A Called Bluff

How one non-technical founder got his money back after being lied to from his outsourced tech lead and week 14 metrics.


Week 14 cumulative numbers for Bliss: revenue — $1,703; cash in bank — $0; sign-ups — 830; paying customers — 46

When it comes to trying to add value to the development process, being a non-technical CEO is tough! You often feel helpless — you can’t code, can’t read code, nor help with development strategy. You have to put your complete trust in others to get the job done.

You wait patiently to see a beta version in order to chime in with actual feedback and add value. Does everything work? Any bugs? Does the build match the product spec? Finally, the opportunity to ensure the product aligns with your vision.

Why do I bring this up? A recent story shared to us by a Bliss customer named Luis shines a light on the struggle non-technical founders have when it comes to the tech side of the business — especially the trust aspect.

Luis is a non-technical CEO of an early stage startup who needed a mobile app developed.

He was referred (usually the best way to find talent) to a few developers with whom he met, evaluating each on past work and personality compatibility. After several meetings, Luis made his selection and put the developer, who would work remotely, on retainer in October. The two agreed to have daily check-ins regarding project progress.

Two months in, Luis started to get concerned with the pace, but gave his developer the benefit of the doubt through the holiday season as productivity often hits a lull for many professionals that time of year.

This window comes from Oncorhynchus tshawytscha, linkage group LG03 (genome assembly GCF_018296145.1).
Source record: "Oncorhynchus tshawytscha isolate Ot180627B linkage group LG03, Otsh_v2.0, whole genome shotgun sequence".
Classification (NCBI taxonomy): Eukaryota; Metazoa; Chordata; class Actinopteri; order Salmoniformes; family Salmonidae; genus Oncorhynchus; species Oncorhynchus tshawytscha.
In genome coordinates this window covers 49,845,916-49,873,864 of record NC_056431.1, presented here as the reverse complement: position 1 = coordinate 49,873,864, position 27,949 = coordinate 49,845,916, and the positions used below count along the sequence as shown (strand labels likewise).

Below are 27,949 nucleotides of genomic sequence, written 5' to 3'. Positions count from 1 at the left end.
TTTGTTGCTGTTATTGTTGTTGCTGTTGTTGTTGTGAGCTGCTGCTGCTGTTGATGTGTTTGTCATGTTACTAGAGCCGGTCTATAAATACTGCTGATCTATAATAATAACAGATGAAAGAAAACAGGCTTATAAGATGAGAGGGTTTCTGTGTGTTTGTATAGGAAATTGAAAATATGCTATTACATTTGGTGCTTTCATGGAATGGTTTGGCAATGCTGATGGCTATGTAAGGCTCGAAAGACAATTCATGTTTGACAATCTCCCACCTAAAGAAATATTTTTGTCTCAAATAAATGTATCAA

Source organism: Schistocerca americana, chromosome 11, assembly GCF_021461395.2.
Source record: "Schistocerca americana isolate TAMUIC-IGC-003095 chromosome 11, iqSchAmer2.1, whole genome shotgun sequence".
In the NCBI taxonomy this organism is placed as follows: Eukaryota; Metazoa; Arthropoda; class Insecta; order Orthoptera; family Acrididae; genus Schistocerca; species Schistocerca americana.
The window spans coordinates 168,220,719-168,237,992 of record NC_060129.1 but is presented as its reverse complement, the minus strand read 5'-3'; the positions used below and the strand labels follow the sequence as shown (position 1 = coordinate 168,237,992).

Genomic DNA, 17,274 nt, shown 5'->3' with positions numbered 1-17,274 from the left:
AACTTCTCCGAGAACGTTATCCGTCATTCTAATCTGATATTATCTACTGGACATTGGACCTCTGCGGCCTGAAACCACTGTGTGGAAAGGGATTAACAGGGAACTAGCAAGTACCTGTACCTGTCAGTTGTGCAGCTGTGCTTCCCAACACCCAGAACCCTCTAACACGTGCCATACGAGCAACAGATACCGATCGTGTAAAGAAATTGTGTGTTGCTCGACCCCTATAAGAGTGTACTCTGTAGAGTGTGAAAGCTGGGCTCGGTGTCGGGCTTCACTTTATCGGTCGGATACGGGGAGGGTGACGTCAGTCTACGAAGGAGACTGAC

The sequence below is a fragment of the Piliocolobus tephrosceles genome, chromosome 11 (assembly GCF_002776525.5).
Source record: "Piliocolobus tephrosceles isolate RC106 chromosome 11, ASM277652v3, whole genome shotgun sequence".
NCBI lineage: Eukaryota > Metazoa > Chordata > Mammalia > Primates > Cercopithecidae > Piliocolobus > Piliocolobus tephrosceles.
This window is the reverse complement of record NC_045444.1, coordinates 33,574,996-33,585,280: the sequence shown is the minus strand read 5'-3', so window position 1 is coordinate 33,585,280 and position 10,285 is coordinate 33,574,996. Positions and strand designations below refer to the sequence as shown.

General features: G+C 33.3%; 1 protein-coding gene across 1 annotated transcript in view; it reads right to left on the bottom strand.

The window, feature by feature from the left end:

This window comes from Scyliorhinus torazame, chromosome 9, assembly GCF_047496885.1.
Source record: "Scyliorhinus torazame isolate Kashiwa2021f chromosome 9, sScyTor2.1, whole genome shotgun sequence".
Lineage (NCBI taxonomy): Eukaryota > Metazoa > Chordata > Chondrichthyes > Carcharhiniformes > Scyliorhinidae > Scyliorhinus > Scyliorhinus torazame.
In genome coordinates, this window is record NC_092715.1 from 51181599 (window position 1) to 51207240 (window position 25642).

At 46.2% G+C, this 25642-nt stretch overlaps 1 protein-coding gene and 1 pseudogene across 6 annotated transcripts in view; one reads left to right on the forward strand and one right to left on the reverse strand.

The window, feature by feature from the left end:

Come mid-January, however, Luis became truly concerned he had yet to see a beta version of the app.

The developer was vocal about the time he was putting in — pointing out difficult features which required more time. Luis continued to trust him and give the benefit of the doubt.

Finally, in March, Luis hit his tipping point. Convinced the developer was not putting in the work he was paid to do, Luis demanded his money back. Most of the agreed upon milestones were not achieved and Luis suspected the developer wasn’t working nearly the amount of time he claimed.

This coincided with the launch of Bliss. During our 1–1 customer video calls, which we hold for all customers, Luis told me his story. Here is a small portion of our discussion:

“I was stressed out! I had just spent most of my Saturday arguing with my technical partner. I hadn’t seen much visual progress on the project and was getting frustrated. He told me he was working around the clock 7 days a week, but it sure didn’t feel like it considering the lack of updates. I threatened a lawsuit if I didn’t get money back.

Then I saw a Tweet about Bliss. I signed up immediately. When I hooked up my project for review and saw the results, my concerns were validated. I was ecstatic to finally have the proof I needed!”

A strong Q4 2014, but crickets in Q1 2015

There it was, as suspected… My developer had barely worked the entire first quarter.

I sent my developer the Bliss report and without any rebuttal he wired back the money I was demanding from him.”

To date, this is the only use case we have for a situation like this, where a non-technical founder uses Bliss to call a bluff from his tech-lead — ultimately avoiding expensive legal action.

We originally built Bliss with the business-side (the Luis’ of the world) of a company in mind. Ultimately, however, the goal is to provide an easier way for the entire team, both technical & non-technical, to understand the health of the code.

While Luis’ situation was extreme, we’re happy an entrepreneur was able to get what was rightfully his. Now, with Bliss, Luis and entrepreneurs everywhere are equipped to make better, quicker decisions with software development projects.

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